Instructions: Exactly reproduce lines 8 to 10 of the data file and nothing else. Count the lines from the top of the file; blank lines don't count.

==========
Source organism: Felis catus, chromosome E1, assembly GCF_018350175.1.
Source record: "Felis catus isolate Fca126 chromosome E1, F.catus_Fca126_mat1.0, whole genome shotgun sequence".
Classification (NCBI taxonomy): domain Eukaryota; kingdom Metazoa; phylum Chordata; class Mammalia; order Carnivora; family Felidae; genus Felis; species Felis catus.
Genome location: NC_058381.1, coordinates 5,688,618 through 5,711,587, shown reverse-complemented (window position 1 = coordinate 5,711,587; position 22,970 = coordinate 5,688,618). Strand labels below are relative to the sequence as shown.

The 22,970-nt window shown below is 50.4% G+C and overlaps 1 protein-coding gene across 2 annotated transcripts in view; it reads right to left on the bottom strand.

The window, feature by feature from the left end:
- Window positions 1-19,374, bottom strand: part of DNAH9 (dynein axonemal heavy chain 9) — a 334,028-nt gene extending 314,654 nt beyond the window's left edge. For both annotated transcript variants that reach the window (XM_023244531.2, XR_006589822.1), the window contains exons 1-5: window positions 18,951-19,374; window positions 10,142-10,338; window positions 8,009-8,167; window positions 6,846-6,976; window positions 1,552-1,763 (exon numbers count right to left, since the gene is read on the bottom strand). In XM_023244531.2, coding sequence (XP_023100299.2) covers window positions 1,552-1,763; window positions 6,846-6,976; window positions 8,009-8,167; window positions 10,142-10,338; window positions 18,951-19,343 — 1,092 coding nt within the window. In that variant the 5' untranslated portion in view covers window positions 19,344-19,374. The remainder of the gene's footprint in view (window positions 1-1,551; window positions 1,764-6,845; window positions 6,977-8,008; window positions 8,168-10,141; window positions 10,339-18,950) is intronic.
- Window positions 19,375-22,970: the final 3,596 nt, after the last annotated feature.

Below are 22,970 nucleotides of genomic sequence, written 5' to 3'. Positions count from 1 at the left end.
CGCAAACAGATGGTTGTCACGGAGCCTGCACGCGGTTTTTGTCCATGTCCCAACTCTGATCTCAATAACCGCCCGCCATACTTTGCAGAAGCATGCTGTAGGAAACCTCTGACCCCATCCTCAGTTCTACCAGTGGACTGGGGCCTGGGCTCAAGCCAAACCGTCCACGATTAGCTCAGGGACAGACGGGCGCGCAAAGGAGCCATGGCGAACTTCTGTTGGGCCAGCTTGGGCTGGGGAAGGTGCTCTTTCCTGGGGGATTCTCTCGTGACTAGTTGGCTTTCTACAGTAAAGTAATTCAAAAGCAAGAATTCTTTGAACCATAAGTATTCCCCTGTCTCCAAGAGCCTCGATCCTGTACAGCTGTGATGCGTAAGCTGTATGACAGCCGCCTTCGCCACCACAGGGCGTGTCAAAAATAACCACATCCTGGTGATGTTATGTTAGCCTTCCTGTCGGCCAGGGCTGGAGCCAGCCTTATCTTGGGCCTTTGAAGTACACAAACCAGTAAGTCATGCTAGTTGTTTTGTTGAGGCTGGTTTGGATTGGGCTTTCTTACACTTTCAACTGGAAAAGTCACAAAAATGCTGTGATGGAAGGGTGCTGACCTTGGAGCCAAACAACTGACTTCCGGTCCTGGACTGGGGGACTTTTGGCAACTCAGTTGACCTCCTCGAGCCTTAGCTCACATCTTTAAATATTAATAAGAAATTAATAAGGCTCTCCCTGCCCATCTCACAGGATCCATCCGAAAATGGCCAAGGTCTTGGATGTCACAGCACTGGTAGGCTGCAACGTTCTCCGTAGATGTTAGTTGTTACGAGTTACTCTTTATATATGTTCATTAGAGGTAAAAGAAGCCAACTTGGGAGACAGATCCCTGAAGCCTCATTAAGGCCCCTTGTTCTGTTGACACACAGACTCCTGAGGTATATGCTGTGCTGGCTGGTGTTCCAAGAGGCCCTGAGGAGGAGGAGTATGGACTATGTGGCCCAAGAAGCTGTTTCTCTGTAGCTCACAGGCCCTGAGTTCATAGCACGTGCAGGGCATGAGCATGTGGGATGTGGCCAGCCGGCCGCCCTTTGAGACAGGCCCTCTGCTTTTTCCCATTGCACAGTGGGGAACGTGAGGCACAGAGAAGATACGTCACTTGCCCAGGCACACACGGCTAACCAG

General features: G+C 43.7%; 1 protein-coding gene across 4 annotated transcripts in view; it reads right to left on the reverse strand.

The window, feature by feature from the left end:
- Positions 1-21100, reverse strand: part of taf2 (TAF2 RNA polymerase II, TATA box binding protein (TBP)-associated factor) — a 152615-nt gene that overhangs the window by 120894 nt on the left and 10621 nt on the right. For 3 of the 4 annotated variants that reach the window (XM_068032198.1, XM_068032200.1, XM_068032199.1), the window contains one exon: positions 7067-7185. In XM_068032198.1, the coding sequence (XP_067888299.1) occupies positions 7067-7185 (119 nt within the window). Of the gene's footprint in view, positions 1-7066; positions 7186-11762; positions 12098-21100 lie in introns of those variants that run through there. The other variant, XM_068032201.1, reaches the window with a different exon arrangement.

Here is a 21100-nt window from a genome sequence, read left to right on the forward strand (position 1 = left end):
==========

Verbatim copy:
- Window positions 19,375-22,970: the final 3,596 nt, after the last annotated feature.

Below are 22,970 nucleotides of genomic sequence, written 5' to 3'. Positions count from 1 at the left end.
CGCAAACAGATGGTTGTCACGGAGCCTGCACGCGGTTTTTGTCCATGTCCCAACTCTGATCTCAATAACCGCCCGCCATACTTTGCAGAAGCATGCTGTAGGAAACCTCTGACCCCATCCTCAGTTCTACCAGTGGACTGGGGCCTGGGCTCAAGCCAAACCGTCCACGATTAGCTCAGGGACAGACGGGCGCGCAAAGGAGCCATGGCGAACTTCTGTTGGGCCAGCTTGGGCTGGGGAAGGTGCTCTTTCCTGGGGGATTCTCTCGTGACTAGTTGGCTTTCTACAGTAAAGTAATTCAAAAGCAAGAATTCTTTGAACCATAAGTATTCCCCTGTCTCCAAGAGCCTCGATCCTGTACAGCTGTGATGCGTAAGCTGTATGACAGCCGCCTTCGCCACCACAGGGCGTGTCAAAAATAACCACATCCTGGTGATGTTATGTTAGCCTTCCTGTCGGCCAGGGCTGGAGCCAGCCTTATCTTGGGCCTTTGAAGTACACAAACCAGTAAGTCATGCTAGTTGTTTTGTTGAGGCTGGTTTGGATTGGGCTTTCTTACACTTTCAACTGGAAAAGTCACAAAAATGCTGTGATGGAAGGGTGCTGACCTTGGAGCCAAACAACTGACTTCCGGTCCTGGACTGGGGGACTTTTGGCAACTCAGTTGACCTCCTCGAGCCTTAGCTCACATCTTTAAATATTAATAAGAAATTAATAAGGCTCTCCCTGCCCATCTCACAGGATCCATCCGAAAATGGCCAAGGTCTTGGATGTCACAGCACTGGTAGGCTGCAACGTTCTCCGTAGATGTTAGTTGTTACGAGTTACTCTTTATATATGTTCATTAGAGGTAAAAGAAGCCAACTTGGGAGACAGATCCCTGAAGCCTCATTAAGGCCCCTTGTTCTGTTGACACACAGACTCCTGAGGTATATGCTGTGCTGGCTGGTGTTCCAAGAGGCCCTGAGGAGGAGGAGTATGGACTATGTGGCCCAAGAAGCTGTTTCTCTGTAGCTCACAGGCCCTGAGTTCATAGCACGTGCAGGGCATGAGCATGTGGGATGTGGCCAGCCGGCCGCCCTTTGAGACAGGCCCTCTGCTTTTTCCCATTGCACAGTGGGGAACGTGAGGCACAGAGAAGATACGTCACTTGCCCAGGCACACACGGCTAACCAG